Monday, June 6, 2016

My 64 ~ Researching My 4th Great Grandparents : Richard Norris and Jane

My fourth great grandfather, Richard Norris, was born in England sometime around 1820. In the fall of 1836, he married Jane, who was born in Scotland.

He apparently had an early military career in the British army, which may have required him to travel to such places as Gibraltar and Barbados. Two of their first children died and were buried abroad.

In the early 1840's, the Norris family arrived in the United States, and by 1850, Richard and Jane were living in Aroostook County, Maine, in Letter D Plantation, with 5 children. Three more children were born in the next five years. In March of 1855, Richard became a naturalized citizen of the United States.

As tensions leading to the Civil War were heating up, Richard organized a local militia in Aroostook County in May of 1861. However, he was arrested for desertion and put in jail in August, supposedly for not moving out with his company. He went so far as to write a letter to Maine Governor Washburn's wife Mary, petitioning her for his release. I have transcribed it below:

He eventually was released, and enlisted on October 24, 1861, in Co. A, Me 7th Infantry. He was, however, given a disability discharge one year later, having been found unfit for duty for 60 days.

Following the War, Richard returned to his wife and family in Fort Fairfield. It is apparent, however, that his homelife was less than happy. 

In divorce papers filed in 1883, Jane attested to abandonment, physical abuse, and extra-marital affairs:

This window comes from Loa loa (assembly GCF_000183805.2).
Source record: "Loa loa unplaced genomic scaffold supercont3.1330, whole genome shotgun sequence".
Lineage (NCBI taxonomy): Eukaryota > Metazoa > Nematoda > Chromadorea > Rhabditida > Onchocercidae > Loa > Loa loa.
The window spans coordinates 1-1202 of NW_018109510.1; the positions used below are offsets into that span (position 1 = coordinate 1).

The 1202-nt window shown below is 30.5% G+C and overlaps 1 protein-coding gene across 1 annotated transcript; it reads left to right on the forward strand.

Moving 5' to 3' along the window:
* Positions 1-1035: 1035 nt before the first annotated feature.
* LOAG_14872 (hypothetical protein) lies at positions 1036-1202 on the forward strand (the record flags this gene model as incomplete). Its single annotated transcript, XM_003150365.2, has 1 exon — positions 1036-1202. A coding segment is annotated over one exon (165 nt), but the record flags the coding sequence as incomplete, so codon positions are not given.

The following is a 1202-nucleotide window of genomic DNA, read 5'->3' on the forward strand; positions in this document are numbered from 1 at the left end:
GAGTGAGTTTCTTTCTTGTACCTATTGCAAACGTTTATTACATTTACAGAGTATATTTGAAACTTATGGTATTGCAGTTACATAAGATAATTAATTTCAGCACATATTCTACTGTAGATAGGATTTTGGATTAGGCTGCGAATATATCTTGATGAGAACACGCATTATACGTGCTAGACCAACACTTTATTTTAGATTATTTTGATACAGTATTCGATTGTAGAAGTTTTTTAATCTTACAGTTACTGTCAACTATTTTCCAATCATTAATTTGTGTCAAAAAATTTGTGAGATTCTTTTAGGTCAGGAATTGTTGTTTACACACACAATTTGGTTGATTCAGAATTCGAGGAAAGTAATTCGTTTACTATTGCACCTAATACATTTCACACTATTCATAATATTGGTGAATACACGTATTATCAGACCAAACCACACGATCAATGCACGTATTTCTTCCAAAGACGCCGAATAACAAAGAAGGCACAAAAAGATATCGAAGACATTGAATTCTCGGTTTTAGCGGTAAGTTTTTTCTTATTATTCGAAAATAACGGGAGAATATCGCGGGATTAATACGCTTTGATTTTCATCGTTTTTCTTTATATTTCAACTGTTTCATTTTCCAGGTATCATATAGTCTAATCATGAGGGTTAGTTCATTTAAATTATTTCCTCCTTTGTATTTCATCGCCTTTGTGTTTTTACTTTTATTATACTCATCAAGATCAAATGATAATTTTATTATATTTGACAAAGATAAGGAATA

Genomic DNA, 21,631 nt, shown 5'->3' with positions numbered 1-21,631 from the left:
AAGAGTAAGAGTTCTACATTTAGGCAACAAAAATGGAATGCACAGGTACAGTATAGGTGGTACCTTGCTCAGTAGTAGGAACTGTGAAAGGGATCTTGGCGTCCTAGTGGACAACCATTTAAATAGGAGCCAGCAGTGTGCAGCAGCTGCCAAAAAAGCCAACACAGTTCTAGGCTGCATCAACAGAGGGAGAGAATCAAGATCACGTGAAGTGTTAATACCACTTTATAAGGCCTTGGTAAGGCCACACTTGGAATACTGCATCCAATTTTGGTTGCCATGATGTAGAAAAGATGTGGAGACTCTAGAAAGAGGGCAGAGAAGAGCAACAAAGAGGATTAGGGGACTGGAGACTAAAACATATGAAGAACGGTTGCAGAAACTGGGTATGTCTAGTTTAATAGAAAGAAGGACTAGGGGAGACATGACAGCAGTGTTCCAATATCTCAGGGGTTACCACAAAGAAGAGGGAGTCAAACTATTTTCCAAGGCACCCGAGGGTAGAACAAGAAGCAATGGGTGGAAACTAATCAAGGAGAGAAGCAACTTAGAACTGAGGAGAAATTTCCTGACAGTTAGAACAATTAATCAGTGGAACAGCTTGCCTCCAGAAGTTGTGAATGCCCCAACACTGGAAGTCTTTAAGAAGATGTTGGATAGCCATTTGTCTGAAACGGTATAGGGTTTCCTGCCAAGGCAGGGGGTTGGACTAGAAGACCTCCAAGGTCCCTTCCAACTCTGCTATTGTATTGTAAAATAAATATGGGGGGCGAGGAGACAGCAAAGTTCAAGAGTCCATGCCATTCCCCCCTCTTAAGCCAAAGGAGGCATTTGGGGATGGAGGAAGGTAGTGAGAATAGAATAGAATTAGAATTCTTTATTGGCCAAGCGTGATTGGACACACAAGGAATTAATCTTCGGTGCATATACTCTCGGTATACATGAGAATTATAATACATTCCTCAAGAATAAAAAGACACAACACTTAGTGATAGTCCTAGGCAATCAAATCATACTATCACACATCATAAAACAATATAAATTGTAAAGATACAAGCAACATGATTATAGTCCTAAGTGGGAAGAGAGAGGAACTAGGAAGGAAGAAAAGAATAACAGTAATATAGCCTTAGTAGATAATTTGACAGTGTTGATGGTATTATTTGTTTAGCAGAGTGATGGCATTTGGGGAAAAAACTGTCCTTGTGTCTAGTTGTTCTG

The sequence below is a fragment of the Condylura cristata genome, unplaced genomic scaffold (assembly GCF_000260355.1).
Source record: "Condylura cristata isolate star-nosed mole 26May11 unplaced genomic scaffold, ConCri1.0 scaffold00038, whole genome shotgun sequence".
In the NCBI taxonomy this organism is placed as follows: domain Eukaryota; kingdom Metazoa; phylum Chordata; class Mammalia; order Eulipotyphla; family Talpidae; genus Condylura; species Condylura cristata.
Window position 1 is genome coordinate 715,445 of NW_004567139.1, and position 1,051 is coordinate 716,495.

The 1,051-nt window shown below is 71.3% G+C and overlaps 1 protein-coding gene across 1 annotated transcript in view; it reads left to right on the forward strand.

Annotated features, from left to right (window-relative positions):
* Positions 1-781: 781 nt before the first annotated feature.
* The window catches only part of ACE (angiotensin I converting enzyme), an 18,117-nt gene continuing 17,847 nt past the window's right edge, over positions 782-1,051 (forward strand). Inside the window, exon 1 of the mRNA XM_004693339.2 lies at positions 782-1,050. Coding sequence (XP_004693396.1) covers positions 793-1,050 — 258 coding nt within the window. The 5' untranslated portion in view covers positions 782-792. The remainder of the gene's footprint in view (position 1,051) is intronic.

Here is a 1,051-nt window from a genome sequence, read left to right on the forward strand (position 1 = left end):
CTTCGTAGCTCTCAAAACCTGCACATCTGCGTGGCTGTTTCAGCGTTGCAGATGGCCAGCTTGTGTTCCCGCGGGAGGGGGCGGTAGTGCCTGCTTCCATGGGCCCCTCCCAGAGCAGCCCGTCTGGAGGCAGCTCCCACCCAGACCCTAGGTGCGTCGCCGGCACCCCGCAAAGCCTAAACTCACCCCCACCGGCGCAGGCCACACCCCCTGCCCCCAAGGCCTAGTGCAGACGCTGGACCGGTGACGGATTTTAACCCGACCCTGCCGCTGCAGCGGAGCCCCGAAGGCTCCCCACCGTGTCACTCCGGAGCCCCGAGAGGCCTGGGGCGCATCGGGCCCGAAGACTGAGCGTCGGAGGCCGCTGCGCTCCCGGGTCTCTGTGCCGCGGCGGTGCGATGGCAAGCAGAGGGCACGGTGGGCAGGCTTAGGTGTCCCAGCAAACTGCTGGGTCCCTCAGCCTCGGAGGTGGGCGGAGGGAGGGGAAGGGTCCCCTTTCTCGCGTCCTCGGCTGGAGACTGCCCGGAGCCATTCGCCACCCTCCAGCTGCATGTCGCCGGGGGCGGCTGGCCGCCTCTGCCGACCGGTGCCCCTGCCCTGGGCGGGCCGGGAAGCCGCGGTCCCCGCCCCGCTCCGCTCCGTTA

"In a plea of libel for divorce wherein showeth Jane Norris of Fort Fairfield aforesaid, that she was lawfully married to Richard Norris aforesaid, in the fall of the year eighteen hundred and thirty six, in the City of Dublin, Ireland; that she has lived, always observant of her marriage vows, in the marriage relation with said Norris, since said marriage, in different places and countries, and for more than twenty years, ending in June 1874, she so lived with said Norris, in said Fort Fairfield; that of said marriage were born eleven children, seven of whom are now living, all being of age and all married but one; that on or about June 10th 1874, said Richard Norris, without cause from your libellant, or intent upon her part to procure divorce, did willfully desert and abandon your said libellant, and has never since then contributed to her support, nor lived with her as her husband; that since said desertion, said Norris has returned three times, at intervals of  from three to five years, remaining but a short period at each time; that he came back the last time about September 1882, and has since that time treated your libellant with great cruelty and abuse; that on the 4th day of February last past, he assaulted your said libellant with force and arms, and struck her in the face and breast to her great injury; that at other times he has assaulted and beaten her; that your libellant believes and has good reason to believe that said Norris committed adultery with a Mary Ellsworth,  prior to his desertion of her in 1874; also with one Annie Weaver just previous to his deserting her as aforesaid; your libellant also believes and has good reason to believe that said Norris since his desertion of her in 1874 has committed adultery with a woman whose name is not known to your libellant, living in New York City, where said Norris has made it his home for most of the time since 1874; that said Norris, since his last return, has continually  interfered with her property and has habitually threatened your libellant that he will take her life, and so speaks, acts and threatens her, that she is afraid of her life, and is put in constant and continual dread.  Wherefore inasmuch as it is reasonable and proper conducive to domestic harmony, consistent with the peace and morality of society, and in accordance with the statute in such cases made and provided, your libellant prays that a divorce from the bonds of matrimony now subsisting between her and the said Richard Norris may be decreed.